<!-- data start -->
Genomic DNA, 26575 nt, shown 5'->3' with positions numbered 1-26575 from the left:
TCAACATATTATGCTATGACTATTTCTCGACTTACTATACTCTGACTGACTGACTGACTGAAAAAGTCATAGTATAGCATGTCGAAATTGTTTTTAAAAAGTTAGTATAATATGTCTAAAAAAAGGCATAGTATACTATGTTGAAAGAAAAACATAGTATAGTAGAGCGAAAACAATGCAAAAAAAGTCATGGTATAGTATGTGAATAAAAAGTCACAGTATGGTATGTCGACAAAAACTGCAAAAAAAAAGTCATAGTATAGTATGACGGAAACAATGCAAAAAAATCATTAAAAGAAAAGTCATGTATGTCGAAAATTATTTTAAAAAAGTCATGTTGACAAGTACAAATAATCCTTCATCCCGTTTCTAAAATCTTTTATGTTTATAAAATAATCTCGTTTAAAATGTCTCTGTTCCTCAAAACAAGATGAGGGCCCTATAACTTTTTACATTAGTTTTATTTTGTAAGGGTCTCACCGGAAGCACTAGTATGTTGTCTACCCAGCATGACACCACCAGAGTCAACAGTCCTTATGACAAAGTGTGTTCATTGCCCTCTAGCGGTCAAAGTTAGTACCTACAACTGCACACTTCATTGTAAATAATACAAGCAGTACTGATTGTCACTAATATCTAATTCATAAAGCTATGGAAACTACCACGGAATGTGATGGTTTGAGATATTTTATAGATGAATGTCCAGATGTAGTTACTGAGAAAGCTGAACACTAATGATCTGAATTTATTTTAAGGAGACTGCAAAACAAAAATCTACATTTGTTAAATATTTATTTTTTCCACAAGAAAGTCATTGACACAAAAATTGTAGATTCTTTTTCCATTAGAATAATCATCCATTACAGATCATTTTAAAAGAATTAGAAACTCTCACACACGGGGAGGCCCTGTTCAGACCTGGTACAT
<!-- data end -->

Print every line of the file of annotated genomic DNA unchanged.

Genomic DNA, 26575 nt, shown 5'->3' with positions numbered 1-26575 from the left:
TCAACATATTATGCTATGACTATTTCTCGACTTACTATACTCTGACTGACTGACTGACTGAAAAAGTCATAGTATAGCATGTCGAAATTGTTTTTAAAAAGTTAGTATAATATGTCTAAAAAAAGGCATAGTATACTATGTTGAAAGAAAAACATAGTATAGTAGAGCGAAAACAATGCAAAAAAAGTCATGGTATAGTATGTGAATAAAAAGTCACAGTATGGTATGTCGACAAAAACTGCAAAAAAAAAGTCATAGTATAGTATGACGGAAACAATGCAAAAAAATCATTAAAAGAAAAGTCATGTATGTCGAAAATTATTTTAAAAAAGTCATGTTGACAAGTACAAATAATCCTTCATCCCGTTTCTAAAATCTTTTATGTTTATAAAATAATCTCGTTTAAAATGTCTCTGTTCCTCAAAACAAGATGAGGGCCCTATAACTTTTTACATTAGTTTTATTTTGTAAGGGTCTCACCGGAAGCACTAGTATGTTGTCTACCCAGCATGACACCACCAGAGTCAACAGTCCTTATGACAAAGTGTGTTCATTGCCCTCTAGCGGTCAAAGTTAGTACCTACAACTGCACACTTCATTGTAAATAATACAAGCAGTACTGATTGTCACTAATATCTAATTCATAAAGCTATGGAAACTACCACGGAATGTGATGGTTTGAGATATTTTATAGATGAATGTCCAGATGTAGTTACTGAGAAAGCTGAACACTAATGATCTGAATTTATTTTAAGGAGACTGCAAAACAAAAATCTACATTTGTTAAATATTTATTTTTTCCACAAGAAAGTCATTGACACAAAAATTGTAGATTCTTTTTCCATTAGAATAATCATCCATTACAGATCATTTTAAAAGAATTAGAAACTCTCACACACGGGGAGGCCCTGTTCAGACCTGGTACAT